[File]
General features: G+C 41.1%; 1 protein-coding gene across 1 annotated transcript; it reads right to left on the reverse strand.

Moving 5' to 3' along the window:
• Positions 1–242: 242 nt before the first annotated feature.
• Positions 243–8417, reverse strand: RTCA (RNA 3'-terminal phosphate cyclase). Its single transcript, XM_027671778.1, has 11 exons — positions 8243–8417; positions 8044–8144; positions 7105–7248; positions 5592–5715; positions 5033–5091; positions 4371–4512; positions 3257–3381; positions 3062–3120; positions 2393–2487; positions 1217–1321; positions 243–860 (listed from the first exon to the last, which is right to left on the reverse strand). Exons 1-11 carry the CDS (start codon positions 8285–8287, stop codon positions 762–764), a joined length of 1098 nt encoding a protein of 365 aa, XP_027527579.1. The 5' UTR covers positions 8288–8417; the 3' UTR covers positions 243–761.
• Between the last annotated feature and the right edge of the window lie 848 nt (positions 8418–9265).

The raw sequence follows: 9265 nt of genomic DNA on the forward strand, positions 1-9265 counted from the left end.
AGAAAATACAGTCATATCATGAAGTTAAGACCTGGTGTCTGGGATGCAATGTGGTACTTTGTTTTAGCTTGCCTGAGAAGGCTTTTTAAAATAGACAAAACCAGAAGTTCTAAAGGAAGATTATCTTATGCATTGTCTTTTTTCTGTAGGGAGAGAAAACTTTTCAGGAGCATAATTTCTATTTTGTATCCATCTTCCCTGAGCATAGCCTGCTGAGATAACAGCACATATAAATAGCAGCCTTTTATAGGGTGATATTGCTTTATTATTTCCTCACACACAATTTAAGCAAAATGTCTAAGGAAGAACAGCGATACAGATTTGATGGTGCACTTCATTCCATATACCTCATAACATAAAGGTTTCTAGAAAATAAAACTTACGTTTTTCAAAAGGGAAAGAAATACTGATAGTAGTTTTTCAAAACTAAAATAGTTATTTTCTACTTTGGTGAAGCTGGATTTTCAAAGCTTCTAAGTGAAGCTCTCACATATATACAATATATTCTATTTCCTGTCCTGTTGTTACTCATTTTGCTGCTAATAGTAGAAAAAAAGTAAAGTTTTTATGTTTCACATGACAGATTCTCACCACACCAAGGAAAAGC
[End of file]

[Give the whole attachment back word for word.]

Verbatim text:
General features: G+C 41.1%; 1 protein-coding gene across 1 annotated transcript; it reads right to left on the reverse strand.

Moving 5' to 3' along the window:
• Positions 1–242: 242 nt before the first annotated feature.
• Positions 243–8417, reverse strand: RTCA (RNA 3'-terminal phosphate cyclase). Its single transcript, XM_027671778.1, has 11 exons — positions 8243–8417; positions 8044–8144; positions 7105–7248; positions 5592–5715; positions 5033–5091; positions 4371–4512; positions 3257–3381; positions 3062–3120; positions 2393–2487; positions 1217–1321; positions 243–860 (listed from the first exon to the last, which is right to left on the reverse strand). Exons 1-11 carry the CDS (start codon positions 8285–8287, stop codon positions 762–764), a joined length of 1098 nt encoding a protein of 365 aa, XP_027527579.1. The 5' UTR covers positions 8288–8417; the 3' UTR covers positions 243–761.
• Between the last annotated feature and the right edge of the window lie 848 nt (positions 8418–9265).

The raw sequence follows: 9265 nt of genomic DNA on the forward strand, positions 1-9265 counted from the left end.
AGAAAATACAGTCATATCATGAAGTTAAGACCTGGTGTCTGGGATGCAATGTGGTACTTTGTTTTAGCTTGCCTGAGAAGGCTTTTTAAAATAGACAAAACCAGAAGTTCTAAAGGAAGATTATCTTATGCATTGTCTTTTTTCTGTAGGGAGAGAAAACTTTTCAGGAGCATAATTTCTATTTTGTATCCATCTTCCCTGAGCATAGCCTGCTGAGATAACAGCACATATAAATAGCAGCCTTTTATAGGGTGATATTGCTTTATTATTTCCTCACACACAATTTAAGCAAAATGTCTAAGGAAGAACAGCGATACAGATTTGATGGTGCACTTCATTCCATATACCTCATAACATAAAGGTTTCTAGAAAATAAAACTTACGTTTTTCAAAAGGGAAAGAAATACTGATAGTAGTTTTTCAAAACTAAAATAGTTATTTTCTACTTTGGTGAAGCTGGATTTTCAAAGCTTCTAAGTGAAGCTCTCACATATATACAATATATTCTATTTCCTGTCCTGTTGTTACTCATTTTGCTGCTAATAGTAGAAAAAAAGTAAAGTTTTTATGTTTCACATGACAGATTCTCACCACACCAAGGAAAAGC